It's hard to ascertain to modern audiences just how important the mix CD was, but for the best part of fifteen years it proved to be one of the most enduring and rabidly consumed formats within electronic music. Since the very first one was delivered by Carl Cox and Dave Seaman in 1991 with Mixmag Live, they were integral components in judging a DJ's worth and their electronic savvy.
Long before recorded sets all over the internet were the norm they and radio transmissions were the only sense of permanency about a DJ set. And over the years there have been some belters.
Coldcut's epochal Seventy Minutes of Madness stands out for many as arguably the finest mix CD of all time, while the meticulously crafted selections by the likes of Sasha, Danny Tenaglia and John Digweed at the helm for Global Underground have also reached messianic status amongst devotees to the series.
Credit also goes to DJ Kicks (in particular Henrik Schwarz’s selection, an ode to the possibilities of Ableton), Australian series Balance and the Fabric and FabricLIVE collections, all have which have maintained a regular and consistent output even in the modern age.
But there’s one mix CD that still stands out for its jaw-dropping wow factor close to two decades after it first emerged; 2ManyDJs' offering As Heard on Radio Soulwax Pt 2. Although existing in several bootlegged formats and versions varying in levels of legality, this compilation was a hammer blow to all that existed around it at the time when it dropped as an official release in February 2003.
At the start of the century clubland was in a weird vortex. A retaliation against the superclubs of the era was coupled with a growing disdain for the musical genres that accompanied them, with trance and progressive house dipping in popularity. This mix was the antithesis of everything that was staid about all that, a riotous explosion through pop, alternative and indie, with a pulsating electronic undercurrent stitching it all together.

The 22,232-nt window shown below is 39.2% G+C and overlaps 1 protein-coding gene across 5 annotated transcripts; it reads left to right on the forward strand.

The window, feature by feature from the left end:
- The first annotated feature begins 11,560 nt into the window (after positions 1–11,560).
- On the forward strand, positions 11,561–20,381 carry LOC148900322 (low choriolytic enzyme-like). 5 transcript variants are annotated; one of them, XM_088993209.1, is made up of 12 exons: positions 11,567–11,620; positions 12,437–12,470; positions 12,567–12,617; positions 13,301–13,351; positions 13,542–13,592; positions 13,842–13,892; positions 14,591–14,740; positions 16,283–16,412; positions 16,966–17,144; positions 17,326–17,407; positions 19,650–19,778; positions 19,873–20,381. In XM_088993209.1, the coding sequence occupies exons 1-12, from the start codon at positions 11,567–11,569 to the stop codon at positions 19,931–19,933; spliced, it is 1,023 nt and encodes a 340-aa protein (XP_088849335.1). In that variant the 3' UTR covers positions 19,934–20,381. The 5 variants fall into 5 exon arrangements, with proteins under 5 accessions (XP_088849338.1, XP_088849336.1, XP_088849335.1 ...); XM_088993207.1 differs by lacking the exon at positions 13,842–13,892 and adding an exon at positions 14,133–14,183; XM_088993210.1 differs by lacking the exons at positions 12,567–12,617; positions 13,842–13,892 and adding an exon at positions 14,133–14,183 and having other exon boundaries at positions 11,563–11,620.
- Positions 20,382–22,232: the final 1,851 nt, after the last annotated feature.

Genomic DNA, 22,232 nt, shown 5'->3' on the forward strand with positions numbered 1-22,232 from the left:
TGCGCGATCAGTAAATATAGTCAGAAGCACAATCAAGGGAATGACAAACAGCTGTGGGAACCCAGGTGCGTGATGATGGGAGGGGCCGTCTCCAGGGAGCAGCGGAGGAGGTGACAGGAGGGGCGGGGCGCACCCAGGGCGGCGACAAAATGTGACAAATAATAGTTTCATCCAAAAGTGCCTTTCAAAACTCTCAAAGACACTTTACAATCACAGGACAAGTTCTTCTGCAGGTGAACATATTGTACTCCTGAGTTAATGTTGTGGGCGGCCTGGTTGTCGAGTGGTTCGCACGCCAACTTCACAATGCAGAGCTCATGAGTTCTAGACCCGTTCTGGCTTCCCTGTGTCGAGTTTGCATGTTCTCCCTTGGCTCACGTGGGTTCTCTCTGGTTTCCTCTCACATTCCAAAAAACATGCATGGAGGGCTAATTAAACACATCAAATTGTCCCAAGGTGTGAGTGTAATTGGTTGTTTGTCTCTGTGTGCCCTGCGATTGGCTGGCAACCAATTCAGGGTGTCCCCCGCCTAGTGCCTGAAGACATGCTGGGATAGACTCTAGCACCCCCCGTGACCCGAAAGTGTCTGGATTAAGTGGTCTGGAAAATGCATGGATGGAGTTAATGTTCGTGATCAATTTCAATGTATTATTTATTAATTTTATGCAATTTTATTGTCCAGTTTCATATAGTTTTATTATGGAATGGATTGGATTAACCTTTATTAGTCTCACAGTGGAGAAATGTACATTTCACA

It's hard to put into words just how ridiculously brilliant hearing Destiny's Child over 10cc was for a clubber reared on hours of repetitive beats, particularly when it would melt into Dolly Parton's 'Nine to Five', before a degree of normality resumed via Royksopp's 'Eple'.
This CD was the one everyone reached for at afterparties for a good couple of years, alongside Jacques lu Cont's equally mesmerising effort for FabricLIVE in 2003. It also unified audiences - dance music fans had become their own tribe but this mix paved the way for indie kids to get involved as well. I was at university when this came out, and everyone loved it; suddenly going clubbing wasn't just the premise of electronic fiends who wanted to stay up all night.
There was no doubt that electroclash, the genre with which 2ManyDJs were tagged, was a fad, but it did signify the point dance music and rock merged once more. Erol Alkan became a superstar, lu Cont (aka Stuart Price) ended up working with Madonna and then the coolest record label of it all spawned the most important band of the decade in LCD Soundsystem. It's still this mix though that seems to signify everything about that point in music, a milestone where dance music finally decided to turn fun again.
2ManyDJs themselves would go on to reach stratospheric levels within electronic music, both as DJs and with their band Soulwax. That block party aesthetic and magpie approach never left their DJ sets, and they began adding visual components to their music to further bend the whims of their creativity (their Under the Covers Vimeo mixes are a joy of audiovisual brilliance, check Part One above).
The Belgian brothers are exactly the kind of act you can guarantee to generate a scintillating, party primed atmosphere - a decade and a half on that talent remains undimmed.